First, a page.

Too far back to remember, the deification of cows in India seems to have existed. Are there some possible events in history which would explain this?

  • Cows are in fact one of the very few animals in India that are not deified, just revered/venerated. There are (what an irreverent person would call) snake gods, monkey gods, elephant-headed gods, bird gods,... but no "cow god". At best, there are stories of divine cows like Surabhi/Nandini/Kamadhenu, but these are nothing exceptional. – ShreevatsaR Dec 13 '16 at 7:08
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    Possible duplicate of Why are cows sacred in India? – MalayTheDynamo Oct 28 '17 at 20:24

TL;DR While the cow has always been treated with veneration in Hindu mythology and literature, the roots of the sacred status that it now enjoys are primarily because it was a convenient symbol of mobilization, first to counter the rising tide of Buddhism and then in the nationalist pre-independence movement. Rational arguments based on the economic value of the cow to a rising India were primarily an afterthought justifying more primitive religious and cultural arguments-- though the cow was a great source of wealth and value for millennia.

The long version:

A few snippets from the past:

Mythology and Literature

In the Puranas, the earth goddess Prithvi (a cow) was milked by Prithu to end a famine and provide food for humans. It also mentions Kamadhenu, the mother of cows, the source of prosperity.

The Rigveda calls cows aghnya- "that which may not be slaughtered". Several stanzas indicate that cows were treated with reverence and should be protected. This is possibly because cows were heavily relied upon- for their products (dairy, dung)- and treated as the caretaker of the home- gau mata. A vast array of words were dedicated to refer to them in different stages.

Many stories revolve around Krishna, a.k.a. Gopala "the cow protector". Cow milk is stated as Sattvic (i.e. cleansing).


Vedic period: 1500 - 500 BCE (sourced from Brown) Cattle were a measure of wealth, and a key part of war booty. The usefulness of the cow/ox in terms of milk, flesh and agricultural assistance are stressed in the Rig Veda. Cattle had ritualistic significance too; they were the main sacrificial animals, and their products were used as offerings. Scholars debate whether the cow is beginning to attain inviolability, for all but the Brahmans. The end of the Vedic period coincides with the rising popularity of the Ahimsa (do no harm) philosophy, as well as an increased literalism in the sanctity of cows, by some records.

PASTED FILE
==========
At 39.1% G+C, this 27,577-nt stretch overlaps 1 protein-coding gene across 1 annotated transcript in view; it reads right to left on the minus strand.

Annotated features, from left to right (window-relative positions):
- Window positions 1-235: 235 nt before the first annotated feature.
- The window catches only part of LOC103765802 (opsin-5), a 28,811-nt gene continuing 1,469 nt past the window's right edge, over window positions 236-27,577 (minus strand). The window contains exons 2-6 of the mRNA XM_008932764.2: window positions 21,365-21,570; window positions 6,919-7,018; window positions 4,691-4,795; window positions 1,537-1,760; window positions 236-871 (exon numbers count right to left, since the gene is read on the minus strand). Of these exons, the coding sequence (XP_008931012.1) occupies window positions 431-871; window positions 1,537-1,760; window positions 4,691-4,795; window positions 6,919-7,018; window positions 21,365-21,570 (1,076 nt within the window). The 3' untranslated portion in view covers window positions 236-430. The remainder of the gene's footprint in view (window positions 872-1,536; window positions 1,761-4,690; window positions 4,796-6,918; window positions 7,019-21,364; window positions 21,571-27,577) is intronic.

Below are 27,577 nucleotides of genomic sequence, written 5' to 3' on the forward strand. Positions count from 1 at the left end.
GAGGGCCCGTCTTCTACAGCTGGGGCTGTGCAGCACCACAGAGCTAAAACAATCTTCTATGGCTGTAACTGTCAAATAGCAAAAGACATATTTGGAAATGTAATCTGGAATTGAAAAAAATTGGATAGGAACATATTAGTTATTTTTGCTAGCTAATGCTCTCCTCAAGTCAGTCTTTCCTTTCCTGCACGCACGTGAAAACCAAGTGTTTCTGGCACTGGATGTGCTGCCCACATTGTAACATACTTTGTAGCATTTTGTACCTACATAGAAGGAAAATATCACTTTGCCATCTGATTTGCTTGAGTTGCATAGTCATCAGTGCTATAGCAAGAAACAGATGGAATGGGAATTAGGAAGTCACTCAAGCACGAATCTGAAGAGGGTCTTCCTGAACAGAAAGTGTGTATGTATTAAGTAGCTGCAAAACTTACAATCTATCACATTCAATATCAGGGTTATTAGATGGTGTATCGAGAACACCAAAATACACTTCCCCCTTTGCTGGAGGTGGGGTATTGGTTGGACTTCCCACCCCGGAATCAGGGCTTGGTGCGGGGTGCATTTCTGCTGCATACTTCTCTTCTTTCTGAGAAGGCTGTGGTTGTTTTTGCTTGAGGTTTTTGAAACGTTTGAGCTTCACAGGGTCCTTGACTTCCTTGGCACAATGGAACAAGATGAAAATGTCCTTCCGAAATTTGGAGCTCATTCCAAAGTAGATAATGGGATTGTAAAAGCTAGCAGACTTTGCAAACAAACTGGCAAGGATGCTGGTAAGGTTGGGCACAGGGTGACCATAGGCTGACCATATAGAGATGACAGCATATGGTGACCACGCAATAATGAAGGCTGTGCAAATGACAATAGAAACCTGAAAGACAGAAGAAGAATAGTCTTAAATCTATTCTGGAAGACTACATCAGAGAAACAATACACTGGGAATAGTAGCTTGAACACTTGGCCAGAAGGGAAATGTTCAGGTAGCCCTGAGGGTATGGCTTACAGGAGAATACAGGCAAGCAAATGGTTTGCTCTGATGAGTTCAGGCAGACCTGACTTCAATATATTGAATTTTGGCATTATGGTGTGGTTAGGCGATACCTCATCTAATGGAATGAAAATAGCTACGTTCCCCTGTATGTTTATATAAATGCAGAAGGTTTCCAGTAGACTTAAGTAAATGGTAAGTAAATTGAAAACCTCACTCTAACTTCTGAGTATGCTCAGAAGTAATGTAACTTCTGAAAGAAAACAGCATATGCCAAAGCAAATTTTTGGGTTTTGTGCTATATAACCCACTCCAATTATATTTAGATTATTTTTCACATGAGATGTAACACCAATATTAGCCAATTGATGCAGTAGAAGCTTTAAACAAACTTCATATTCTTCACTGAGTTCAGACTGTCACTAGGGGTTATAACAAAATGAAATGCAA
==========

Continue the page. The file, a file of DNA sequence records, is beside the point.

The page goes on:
500 BCE - 500 AD Manu's laws forbid the eating of consecrated flesh (that which is not sacrificed); though he stresses the value of the cow and lists her many virtues, this still seems like a part of the broader Ahimsa philosophy. He who eats the meat of any animal in this world will be eaten by that same animal in yonder world.

According to legend, a Chola king who was a follower on the Manusmriti executed his son to provide justice to a cow.

The Mahabharata (~400 BCE) states that he who kills a cow lives as many years in hell as there are hairs on the cow's body, basically urging you to shave the cow before killing it. Both Ahimsa and cow worship are treated as established doctrine and extolled as desirable.

The Arthashastra (~200 BCE) recognizes meat-selling as legal, but states that cattle were not to be slaughtered, possibly unless they were economically worthless.

By the 4th century AD (Gupta dynasty), the sanctity of the cow is established in Brahmanical circles.

Much of what happens between 500-1500 AD is similar-- the cow is venerated in Hindu kingdoms, but is often sacrificed or killed to honour guests. Beef-eating is largely treated as a sin.

1500 - 1857 (Mughal Empire) During the Muslim invasion, Hindus are recorded as often being shocked by cow-slaughter.

In the 1600s, Maratha (Hindu) chieftain Shivaji treated cow protection as a key part of his rule.

1857 Rumors of cartridges being greased with cow fat lead to a Sepoy mutiny.